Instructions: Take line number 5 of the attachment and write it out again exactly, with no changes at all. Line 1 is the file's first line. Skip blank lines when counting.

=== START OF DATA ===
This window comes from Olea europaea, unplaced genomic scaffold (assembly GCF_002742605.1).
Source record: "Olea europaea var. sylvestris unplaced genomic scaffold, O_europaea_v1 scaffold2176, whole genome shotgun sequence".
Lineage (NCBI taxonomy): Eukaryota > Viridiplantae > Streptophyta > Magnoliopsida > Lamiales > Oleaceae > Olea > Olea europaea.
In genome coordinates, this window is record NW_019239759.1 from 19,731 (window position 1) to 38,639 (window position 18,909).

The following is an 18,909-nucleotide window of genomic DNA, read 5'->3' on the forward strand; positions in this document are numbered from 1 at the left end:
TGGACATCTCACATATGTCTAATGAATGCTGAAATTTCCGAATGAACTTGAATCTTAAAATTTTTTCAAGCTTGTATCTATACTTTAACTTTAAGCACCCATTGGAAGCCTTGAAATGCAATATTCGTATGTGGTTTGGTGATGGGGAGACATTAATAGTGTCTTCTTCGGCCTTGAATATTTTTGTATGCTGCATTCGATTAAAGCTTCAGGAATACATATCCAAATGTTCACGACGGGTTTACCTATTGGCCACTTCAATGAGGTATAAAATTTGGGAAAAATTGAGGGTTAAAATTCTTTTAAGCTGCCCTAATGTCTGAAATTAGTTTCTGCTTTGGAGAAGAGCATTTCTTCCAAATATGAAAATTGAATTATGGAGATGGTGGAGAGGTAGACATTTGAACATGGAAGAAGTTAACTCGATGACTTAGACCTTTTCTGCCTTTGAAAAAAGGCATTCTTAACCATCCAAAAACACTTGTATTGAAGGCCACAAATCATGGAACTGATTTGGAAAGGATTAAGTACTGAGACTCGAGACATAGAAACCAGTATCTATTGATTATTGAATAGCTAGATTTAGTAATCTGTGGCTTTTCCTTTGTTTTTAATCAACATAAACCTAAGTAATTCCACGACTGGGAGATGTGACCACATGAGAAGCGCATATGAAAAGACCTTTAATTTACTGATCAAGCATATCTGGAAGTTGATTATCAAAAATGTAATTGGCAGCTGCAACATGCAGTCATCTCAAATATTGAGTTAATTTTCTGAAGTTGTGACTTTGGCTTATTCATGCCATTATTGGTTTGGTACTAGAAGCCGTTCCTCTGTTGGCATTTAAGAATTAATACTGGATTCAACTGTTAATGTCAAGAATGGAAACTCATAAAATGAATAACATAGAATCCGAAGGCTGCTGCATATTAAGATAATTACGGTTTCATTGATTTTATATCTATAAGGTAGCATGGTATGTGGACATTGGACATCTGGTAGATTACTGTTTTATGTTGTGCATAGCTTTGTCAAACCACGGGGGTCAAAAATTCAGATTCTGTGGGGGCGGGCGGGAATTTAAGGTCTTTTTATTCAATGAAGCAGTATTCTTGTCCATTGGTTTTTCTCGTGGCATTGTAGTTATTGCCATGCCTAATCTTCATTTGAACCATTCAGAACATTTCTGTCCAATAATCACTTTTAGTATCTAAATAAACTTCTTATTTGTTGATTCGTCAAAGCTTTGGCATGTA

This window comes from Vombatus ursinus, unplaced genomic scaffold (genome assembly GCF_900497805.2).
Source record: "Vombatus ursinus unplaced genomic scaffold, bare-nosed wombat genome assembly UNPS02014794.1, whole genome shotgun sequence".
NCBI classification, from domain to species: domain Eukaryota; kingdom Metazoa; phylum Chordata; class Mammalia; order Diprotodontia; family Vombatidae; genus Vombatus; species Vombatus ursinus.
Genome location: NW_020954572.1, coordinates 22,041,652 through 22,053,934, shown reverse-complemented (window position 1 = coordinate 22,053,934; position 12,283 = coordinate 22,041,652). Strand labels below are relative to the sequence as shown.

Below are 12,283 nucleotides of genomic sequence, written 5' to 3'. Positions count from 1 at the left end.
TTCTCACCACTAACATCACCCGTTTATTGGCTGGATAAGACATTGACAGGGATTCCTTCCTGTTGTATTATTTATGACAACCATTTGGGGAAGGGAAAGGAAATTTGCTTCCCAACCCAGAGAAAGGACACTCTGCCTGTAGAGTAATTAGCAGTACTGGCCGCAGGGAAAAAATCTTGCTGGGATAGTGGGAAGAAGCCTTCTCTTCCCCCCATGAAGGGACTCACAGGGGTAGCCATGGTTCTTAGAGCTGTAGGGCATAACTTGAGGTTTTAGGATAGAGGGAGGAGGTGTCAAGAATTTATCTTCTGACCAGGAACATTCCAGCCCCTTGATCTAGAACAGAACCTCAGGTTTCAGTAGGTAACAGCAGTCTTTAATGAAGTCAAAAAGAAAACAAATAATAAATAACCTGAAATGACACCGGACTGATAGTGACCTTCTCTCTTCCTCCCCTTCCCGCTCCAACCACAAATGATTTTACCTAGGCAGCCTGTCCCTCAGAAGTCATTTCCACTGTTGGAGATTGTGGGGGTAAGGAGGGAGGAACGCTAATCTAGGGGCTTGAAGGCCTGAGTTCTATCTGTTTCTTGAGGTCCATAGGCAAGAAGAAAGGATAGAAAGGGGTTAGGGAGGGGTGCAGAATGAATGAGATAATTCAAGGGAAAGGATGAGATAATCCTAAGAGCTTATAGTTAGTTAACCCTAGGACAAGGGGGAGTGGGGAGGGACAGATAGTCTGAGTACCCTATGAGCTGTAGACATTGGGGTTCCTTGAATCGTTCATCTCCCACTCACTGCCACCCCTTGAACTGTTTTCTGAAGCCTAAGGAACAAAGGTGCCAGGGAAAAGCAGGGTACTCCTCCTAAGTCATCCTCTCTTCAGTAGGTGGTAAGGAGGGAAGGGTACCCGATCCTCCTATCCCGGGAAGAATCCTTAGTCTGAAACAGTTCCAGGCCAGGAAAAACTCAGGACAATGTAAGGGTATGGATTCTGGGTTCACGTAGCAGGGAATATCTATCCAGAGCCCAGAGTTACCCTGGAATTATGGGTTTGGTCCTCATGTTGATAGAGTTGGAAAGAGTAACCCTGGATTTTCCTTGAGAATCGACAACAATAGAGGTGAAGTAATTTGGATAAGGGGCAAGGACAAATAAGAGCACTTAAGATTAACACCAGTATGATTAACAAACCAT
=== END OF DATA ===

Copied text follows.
The following is an 18,909-nucleotide window of genomic DNA, read 5'->3' on the forward strand; positions in this document are numbered from 1 at the left end: